Feature: Kenya's first table tennis icon

2013-01-14 12:03:18 GMT2013-01-14 20:03:18(Beijing Time)  Xinhua English

By Ben Ochieng

NAIROBI, Jan. 14 (Xinhua) -- Mayur Shah remembers the first time he met Henry Rono, a Kenyan athlete who smashed four world records in a span of a month in late 1970s.

"I was in the Kenyan contingent to the 1978 All Africa Games in Algiers, Algeria. After watching him train and compete in the championships, I concluded that he is the greatest athlete of all time."

"His training regime was rigorous, precise and most of us in the contingent would interrupt our training schedules just to watch him go through the paces," Shah told Xinhua at their family enterprise office in Nairobi over the weekend.

Rono is a former Kenyan athlete who in the mid 1970s smashed four world records in a span of four weeks.

Never before in the history of sports has an athlete been in such impressive form, as he was at that time and there is little doubt that Rono would have swept everything before him had global geopolitics not catalyzed Kenya's boycott of the 1976 and 1980 Olympic Games.

Shah is Kenya's one time top table tennis player and is believed to be the best of the lot ever to grace the sport in the country.

His cabinet may not be full of silverware like Rono's, but a combination of discipline, hard work and passion for the sport have placed him among legends.

Shah made his international debut for Kenya at the princely age of nine during the All Africa Table Tennis Championships in Alexandria, Egypt in 1974, making him the first athlete to represent Kenya at the most tender of ages.

He reached the quarter-finals in the under 15 category. Four years later, he was a member of the Kenyan team to the 1st Zone Six Table Tennis Championships in Nairobi, the same year he travelled to Algeria for the 2nd All Africa Games as part of the Kenyan contingent and where his irretrievable iconic opinion about Rono formed.

And as if mingling with the great, Rono and other stars of the day was not enough for the young Shah, the visit to State House, Nairobi for the customary flag hand-over ceremony by the Head of State was an event of nostalgic proportions that has remained permanently etched in his mind.

"It was an opportunity of momentous and emotional scope to visit the seat of power and to appear in a group photo with President Jomo Kenyatta," reminisces Shah.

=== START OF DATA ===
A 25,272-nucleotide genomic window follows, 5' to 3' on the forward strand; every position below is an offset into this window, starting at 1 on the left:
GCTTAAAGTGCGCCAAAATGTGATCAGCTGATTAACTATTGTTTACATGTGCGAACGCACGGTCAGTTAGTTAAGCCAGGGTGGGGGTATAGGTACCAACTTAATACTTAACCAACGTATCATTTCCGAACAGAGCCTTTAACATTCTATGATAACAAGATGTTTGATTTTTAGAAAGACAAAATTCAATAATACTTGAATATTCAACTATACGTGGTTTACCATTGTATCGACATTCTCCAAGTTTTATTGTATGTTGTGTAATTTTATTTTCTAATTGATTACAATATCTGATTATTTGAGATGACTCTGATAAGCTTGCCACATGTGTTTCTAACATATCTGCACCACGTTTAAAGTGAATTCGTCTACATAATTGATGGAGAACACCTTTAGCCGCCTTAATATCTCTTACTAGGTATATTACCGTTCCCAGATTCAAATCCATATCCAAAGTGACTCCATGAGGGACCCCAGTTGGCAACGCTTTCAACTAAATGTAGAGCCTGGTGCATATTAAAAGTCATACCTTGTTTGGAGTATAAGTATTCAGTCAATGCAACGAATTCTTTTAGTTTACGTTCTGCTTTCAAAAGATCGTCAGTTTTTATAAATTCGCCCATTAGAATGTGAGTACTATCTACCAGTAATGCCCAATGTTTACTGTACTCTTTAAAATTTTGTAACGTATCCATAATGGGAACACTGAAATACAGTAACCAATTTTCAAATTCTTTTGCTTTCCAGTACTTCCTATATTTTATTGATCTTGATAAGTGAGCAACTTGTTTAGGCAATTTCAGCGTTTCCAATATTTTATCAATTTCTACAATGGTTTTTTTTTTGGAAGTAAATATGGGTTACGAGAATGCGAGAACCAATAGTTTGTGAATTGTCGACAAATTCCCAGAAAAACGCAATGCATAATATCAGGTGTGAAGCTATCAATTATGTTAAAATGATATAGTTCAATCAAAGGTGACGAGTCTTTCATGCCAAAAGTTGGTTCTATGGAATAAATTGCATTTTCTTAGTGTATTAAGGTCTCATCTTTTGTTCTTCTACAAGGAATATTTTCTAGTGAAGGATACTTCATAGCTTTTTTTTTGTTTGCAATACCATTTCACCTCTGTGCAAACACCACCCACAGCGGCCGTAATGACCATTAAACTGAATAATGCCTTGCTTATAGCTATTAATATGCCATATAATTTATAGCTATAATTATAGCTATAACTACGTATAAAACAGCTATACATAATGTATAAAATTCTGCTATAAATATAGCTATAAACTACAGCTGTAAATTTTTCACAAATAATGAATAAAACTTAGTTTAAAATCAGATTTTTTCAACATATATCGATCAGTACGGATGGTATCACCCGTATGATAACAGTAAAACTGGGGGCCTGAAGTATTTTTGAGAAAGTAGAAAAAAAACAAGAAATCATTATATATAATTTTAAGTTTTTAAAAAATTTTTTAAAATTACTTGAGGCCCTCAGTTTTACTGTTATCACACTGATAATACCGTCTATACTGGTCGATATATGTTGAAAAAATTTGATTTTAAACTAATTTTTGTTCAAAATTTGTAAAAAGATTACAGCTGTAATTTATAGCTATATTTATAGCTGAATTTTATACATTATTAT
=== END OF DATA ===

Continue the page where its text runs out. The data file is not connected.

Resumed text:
In 1979, Shah was part of the team to the 35th World Table Tennis Championships in Pyongyang. Other members of the team were Philo Pinto, Jane Pinto,Sharad Ghai, Charles Ndolo, James Mutie, Maureen Rego and Michelle Ribeiro among others.

As a student at Highway Secondary School in Nairobi, Shah ruled the schools' circuit like the proverbial colossus. He won the All Secondary School Open title for three consecutive years between 1976 and 1978.

He was also a winner of three straight titles in the Aryans Open and the Nairobi Gymkhana Boys singles and under 17 in 1976. His other conquests included the Coast Open and East African titles.

Shah's unstoppable exploits were however brought to a debilitating end following a freak road accident while a student at Wichita State University, Kansas, where he was undertaking his Business Administration degree course. He is a holder of Master's degree in Business Administration.

"The accident took a lot of wind from my sail. After that I was never the same agile and vibrant player that people knew. I decided to step aside and let other young players make their contribution."

As you begin to wonder how a man of much disposition in education, business and sports has not let success go into his head, his eldest brother, Bharat walks into the interview room at Kenafric Industries Limited. Only then do you realize it is a family trait.

"We are a sporting family and our love for sports is unprecedented. We have made our contributions as players and now it is time to give back to society," says Bharat who is also a former table tennis great.

"That is why we all flew to South Africa to cheer on our national cricket team during the 2003 Cricket World Cup," interjects Shah, who is the youngest of four brothers.

None of his three daughters has followed in his sporting footsteps as they prefer swimming.

His job as the marketing manager at Kenafric Industries Limited has turned him into a globe trotter, leaving him with little time for the game apart from supportive roles like sponsoring tournaments.

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